Volkswagen (VW) has become the center of allegations it falsified environmental test results in the United States.
U.S. regulators are trying to make sense of questionable results from VW’s (VLKAY) latest diesel emissions test results by comparing them with actual real-world data.
This has forced the German car maker to confess it had cheated the test.
Analysts speculate the potential repercussions of VW’s mistake might weigh so heavily that they might make waves in countries that depend on Germany, and maybe even the economy outside of the Eurozone.
Most expensive act of ‘stupidity’ in history
The Wall Street Daily quoted one German newspaper calling VW’s actions “the most expensive act of stupidity in the history of the car industry.”
MSN Money went so far as to report: “Carmaker cheating on emissions almost as old as pollution tests.”
General Motors, Ford Motor Co., and Honda Motor Co. also have a track-record in cheating, and faced fines for so-called “defeat devices.”
According to Bloomberg, automakers found ways to cheat almost as soon as governments started running vehicle emission tests. In the 1970s, it was determined some cars were rigged with “defeat devices” that would turn off the emission systems as soon as the air-conditioner was turned on. Others had smart sensors that activated “pollution controls” only when temperatures equal to those of regulators were used during testing.
In 1995, General Motors (GM) Co. agreed to pay $45 million after being accused of circumventing pollution controls on 470,000 Cadillac luxury sedans. Apart from agreeing to pay $25 million in recall costs, GM also paid an additional $11 million fine, and agreed to spend another $9 million on “corporate community service.”
GM committed to buy back older, more polluting cars, and give school districts buses with more environmentally friendly motors — either powered by batteries or natural gas.
Bad boys, bad boys, ‘whatcha’ gonna do
Reminiscent to the lyrics of the song Bad Boys by Inner Circle, many might wonder what will happen to VW now.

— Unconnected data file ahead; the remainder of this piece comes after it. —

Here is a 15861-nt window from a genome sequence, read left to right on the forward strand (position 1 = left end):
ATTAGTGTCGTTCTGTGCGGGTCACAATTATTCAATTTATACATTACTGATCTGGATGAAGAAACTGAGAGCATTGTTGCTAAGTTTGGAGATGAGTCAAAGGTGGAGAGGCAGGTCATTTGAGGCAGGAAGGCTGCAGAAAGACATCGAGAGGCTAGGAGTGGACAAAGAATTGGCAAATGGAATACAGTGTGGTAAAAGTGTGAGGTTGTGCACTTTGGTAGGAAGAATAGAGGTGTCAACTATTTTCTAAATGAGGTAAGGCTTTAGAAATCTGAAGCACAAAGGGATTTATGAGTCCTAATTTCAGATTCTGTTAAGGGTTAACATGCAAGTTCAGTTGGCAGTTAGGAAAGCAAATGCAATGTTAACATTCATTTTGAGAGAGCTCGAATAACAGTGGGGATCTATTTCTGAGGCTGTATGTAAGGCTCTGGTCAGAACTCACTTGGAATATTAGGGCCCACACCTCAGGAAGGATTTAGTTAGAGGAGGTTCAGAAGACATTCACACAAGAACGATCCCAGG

Compared to GM’s mild punishment in the past, VW is really in for a beating this time. Before his resignation, former Volkswagen CEO Martin Winterkorn was “endlessly sorry that we have disappointed trust.”
Investors in one of the world’s top-selling car makers responded by “crushing” the company’s shares. The graph below shows how severely the bad news impacted on investor confidence on September 18.
After dropping from around $162 then, the stock seemed to recover slightly several days later, but continued to drop to around $99.30, where it sits today.
According to the Wallstreet Daily, VW has set aside an estimated $7 billion to address the problem. However, economic experts predict the final amount, including what VW will have to come up with for criminal prosecutions and civil lawsuits, will be much higher.
Apparently, GM was able to settle it’s problem with ignition switches for under $1 billion in fines and no criminal prosecutions, even though those switches caused the death of 124 people.
However, it turned out that GM didn’t intentionally design the ignition switches to cause fires. They were just meant to cheat the emission tests.
Bad news worsens
Volkswagen is predicted to shrink as a result of the damage done plus the capital gains tax revenues lost from plunging Volkswagen share prices. Volkswagen workers, who just received fat profit-sharing checks, are probably looking at little to nothing for the rest of this year.
Because the German auto industry accounts for about 15 per cent of Germany’s manufacturing, 3 per cent of its GDP — and 2.5 per cent of its employment numbers — economists fear this mishap could push Germany back into a recession.
Further speculation suggests Germany won’t be able to help out its neighboring countries suffering from a domestic recession and falling tax revenue if VW’s false statements bring cataclysmic outcomes.
As if that’s not enough, some financial experts predict — with the prospect of Europe falling into a recession and China slowing down further — the U.S. economy will suddenly become vulnerable too.
There seems to be an ironically good side to all of this — the more culprits that are found, the less remain to wreak havoc in the end.